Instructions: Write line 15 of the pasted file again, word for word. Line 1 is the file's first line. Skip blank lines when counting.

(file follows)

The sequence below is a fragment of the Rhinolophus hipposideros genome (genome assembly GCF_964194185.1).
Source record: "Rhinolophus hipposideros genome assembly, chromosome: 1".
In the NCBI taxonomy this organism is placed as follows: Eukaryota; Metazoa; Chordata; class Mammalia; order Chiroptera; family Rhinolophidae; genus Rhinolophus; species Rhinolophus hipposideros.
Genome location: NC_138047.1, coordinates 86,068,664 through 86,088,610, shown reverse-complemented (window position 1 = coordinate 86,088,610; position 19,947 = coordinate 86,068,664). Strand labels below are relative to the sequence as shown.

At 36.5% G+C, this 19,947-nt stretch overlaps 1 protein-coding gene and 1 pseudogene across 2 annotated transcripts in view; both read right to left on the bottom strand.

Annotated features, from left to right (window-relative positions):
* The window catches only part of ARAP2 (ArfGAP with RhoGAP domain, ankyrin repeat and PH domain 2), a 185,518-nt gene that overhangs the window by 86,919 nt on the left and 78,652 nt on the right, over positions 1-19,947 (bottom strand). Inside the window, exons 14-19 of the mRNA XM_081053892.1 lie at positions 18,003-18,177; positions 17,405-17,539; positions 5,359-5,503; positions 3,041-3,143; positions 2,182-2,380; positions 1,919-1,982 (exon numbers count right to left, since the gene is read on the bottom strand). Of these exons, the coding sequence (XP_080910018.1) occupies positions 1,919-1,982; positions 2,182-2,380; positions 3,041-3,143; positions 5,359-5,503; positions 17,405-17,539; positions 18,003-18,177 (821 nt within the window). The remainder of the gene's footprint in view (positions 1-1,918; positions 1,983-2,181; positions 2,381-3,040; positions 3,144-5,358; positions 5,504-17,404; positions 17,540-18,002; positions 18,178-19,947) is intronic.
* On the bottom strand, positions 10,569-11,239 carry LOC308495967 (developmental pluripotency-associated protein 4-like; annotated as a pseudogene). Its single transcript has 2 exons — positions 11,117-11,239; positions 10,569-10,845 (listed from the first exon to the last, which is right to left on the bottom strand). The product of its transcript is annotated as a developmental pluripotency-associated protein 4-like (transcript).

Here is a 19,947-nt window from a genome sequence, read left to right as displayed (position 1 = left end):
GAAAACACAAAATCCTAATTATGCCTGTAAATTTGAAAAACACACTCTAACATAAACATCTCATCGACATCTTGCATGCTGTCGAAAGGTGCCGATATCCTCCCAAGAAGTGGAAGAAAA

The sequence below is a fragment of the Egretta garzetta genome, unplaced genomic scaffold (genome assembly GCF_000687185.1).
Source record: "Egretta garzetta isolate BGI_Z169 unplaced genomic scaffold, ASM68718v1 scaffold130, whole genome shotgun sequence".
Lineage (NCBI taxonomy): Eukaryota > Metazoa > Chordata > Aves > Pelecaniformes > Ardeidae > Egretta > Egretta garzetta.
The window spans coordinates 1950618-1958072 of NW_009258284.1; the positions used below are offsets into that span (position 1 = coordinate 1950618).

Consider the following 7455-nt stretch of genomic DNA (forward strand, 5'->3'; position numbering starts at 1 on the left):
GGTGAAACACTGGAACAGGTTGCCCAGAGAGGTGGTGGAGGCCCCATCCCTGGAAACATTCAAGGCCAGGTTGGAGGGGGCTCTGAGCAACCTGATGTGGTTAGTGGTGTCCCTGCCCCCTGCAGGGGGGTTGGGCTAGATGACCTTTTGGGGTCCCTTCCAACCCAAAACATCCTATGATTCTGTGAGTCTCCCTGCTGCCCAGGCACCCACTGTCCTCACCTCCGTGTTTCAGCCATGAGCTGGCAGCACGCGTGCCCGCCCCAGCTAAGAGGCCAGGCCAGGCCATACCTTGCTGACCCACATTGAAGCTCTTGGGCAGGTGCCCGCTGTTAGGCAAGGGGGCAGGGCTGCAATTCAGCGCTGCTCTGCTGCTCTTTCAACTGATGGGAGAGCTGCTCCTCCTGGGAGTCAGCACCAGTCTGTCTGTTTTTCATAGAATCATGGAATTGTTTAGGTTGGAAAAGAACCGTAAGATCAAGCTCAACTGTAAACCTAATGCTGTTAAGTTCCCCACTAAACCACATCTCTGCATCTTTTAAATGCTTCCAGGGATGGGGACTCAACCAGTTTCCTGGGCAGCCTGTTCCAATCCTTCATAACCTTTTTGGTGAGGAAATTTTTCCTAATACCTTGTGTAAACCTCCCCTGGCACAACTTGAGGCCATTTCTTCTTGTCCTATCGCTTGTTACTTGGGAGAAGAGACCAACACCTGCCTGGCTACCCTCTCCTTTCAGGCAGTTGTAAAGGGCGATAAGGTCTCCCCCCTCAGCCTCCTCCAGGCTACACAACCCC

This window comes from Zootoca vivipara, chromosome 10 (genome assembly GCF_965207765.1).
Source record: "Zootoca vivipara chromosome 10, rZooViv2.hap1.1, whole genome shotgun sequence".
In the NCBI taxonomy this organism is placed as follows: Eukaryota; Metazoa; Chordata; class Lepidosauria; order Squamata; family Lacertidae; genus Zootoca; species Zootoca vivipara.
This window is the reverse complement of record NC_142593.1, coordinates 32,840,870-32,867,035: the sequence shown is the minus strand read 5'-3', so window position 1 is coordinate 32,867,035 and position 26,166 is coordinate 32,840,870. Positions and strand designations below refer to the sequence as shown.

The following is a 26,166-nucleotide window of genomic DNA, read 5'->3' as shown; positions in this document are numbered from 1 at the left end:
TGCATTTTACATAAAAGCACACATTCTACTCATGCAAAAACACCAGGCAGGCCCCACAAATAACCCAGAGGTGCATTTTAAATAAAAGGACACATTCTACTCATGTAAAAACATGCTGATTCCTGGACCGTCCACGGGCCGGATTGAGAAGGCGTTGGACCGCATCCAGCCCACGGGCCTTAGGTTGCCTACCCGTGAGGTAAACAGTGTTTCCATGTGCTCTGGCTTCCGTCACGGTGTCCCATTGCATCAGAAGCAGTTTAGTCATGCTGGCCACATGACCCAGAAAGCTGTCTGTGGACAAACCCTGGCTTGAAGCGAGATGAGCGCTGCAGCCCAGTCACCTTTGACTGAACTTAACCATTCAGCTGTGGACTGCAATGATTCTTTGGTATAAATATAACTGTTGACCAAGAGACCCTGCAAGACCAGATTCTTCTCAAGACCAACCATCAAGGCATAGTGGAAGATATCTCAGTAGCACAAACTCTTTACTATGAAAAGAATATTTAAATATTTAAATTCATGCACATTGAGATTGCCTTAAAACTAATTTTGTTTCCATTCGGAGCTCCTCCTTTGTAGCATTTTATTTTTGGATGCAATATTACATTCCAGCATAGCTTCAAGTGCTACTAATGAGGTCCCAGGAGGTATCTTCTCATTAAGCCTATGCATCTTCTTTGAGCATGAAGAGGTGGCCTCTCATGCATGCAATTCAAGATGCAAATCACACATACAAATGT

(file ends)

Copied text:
Consider the following 7455-nt stretch of genomic DNA (forward strand, 5'->3'; position numbering starts at 1 on the left):